The Lifeboat by Charlotte Rogan
I was to stand trial for my life. I was twenty-two years old. I had been married for ten weeks and a widow for six.
In the summer of 1914, the Empress Alexandra, a magnificent ocean liner, suffers a mysterious explosion on its voyage from London to New York City. On board are Henry Winter, a rich banker, and his young new wife, Grace. Somehow, Henry manages to secure a place in a lifeboat for Grace. But the survivors quickly realize it is over capacity and could sink at any moment. For any to live, some must die. As the castaways battle the elements, and each other, Grace watches and waits. She is a woman who has learned the value of patience – her journey to a life of glittering privilege has been far from straightforward. Now, she knows, it is in jeopardy, and her very survival is at stake. Over the course of three perilous weeks, the passengers on the lifeboat plot, scheme, gossip and console one another while sitting inches apart. Their deepest beliefs about goodness, humanity and God are tested to the limit as they begin to discover what they will do in order to survive.
I have been extremely excited about The Lifeboat since it was chosen as one of the Waterstones 11 debut novels. There have been many good reviews cropping up all over the place online, and with quotes on the cover from authors such as Hilary Mantel and J. M. Coetzee, there is no way this could be anything other than truly great novel, right? Sadly, now that I have read it, I am left feeling a little bewildered at the hype surrounding this book. I can’t even begin to tell you how much I wanted to love it, how I even thought it would be the best book out of the entire Waterstones 11 selection.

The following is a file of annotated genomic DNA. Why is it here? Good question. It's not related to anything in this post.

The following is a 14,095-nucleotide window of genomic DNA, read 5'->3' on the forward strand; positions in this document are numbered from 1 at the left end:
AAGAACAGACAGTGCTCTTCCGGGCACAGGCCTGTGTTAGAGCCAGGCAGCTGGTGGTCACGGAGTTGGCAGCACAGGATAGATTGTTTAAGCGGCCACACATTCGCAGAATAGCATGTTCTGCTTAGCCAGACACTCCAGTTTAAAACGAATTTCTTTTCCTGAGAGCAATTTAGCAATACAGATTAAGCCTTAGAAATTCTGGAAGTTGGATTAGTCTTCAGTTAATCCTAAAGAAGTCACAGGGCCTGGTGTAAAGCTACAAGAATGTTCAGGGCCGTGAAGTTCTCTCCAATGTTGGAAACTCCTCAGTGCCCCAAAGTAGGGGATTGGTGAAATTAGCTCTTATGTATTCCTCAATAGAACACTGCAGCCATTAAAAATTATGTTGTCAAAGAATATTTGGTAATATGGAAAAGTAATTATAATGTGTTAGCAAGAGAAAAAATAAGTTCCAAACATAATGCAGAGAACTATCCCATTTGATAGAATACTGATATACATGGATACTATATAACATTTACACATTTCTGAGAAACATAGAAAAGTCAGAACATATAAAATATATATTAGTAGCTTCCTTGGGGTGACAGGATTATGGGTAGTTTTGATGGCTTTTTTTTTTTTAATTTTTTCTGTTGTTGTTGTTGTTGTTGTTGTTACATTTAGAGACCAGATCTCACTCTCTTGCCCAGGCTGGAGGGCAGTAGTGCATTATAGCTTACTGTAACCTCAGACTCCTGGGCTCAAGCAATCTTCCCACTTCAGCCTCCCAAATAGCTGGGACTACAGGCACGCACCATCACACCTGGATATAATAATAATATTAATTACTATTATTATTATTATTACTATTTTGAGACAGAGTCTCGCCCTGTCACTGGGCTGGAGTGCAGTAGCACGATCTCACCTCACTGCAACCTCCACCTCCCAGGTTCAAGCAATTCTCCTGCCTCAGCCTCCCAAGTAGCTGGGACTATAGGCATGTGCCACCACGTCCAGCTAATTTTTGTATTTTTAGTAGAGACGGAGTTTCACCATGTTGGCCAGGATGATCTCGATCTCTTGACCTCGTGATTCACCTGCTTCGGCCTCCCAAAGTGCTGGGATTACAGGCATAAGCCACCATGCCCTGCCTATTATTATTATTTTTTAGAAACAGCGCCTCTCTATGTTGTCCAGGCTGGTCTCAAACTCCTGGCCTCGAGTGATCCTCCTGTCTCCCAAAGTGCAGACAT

What I loved most about the idea of this novel is the way it seemed like it would really make you think about humanity and the importance of our survival. When a lifeboat contains more people than it can carry, you know that sooner or later decisions are going to have to be made. This was the real thrill of the book for me. How can anyone possibly decide who should live or die? Should the men go overboard and let the women and children live? Or should the men live because they will be the strongest and most likely chance of getting any of them home? This is where the character of Hardie, an employee on the Empress Alexandra, expert seaman and leader of the lifeboat, plays a very enigmatic but intriguing role. Whatever decisions are made, are ultimately made by him. But how much can the other survivors trust him? Is he really doing what’s best for them, giving them the best chance of survival? Or is he involved in something a little more sinister? Does he know why the Empress Alexandra sank in the first place? As a reader, these questions keep compelling you to read on, and I for one was completely hooked by the story. There were little moments where I really tried to imagine myself in their situation, and wonder if I would have done anything differently. However, for me, these moments were too few and far between.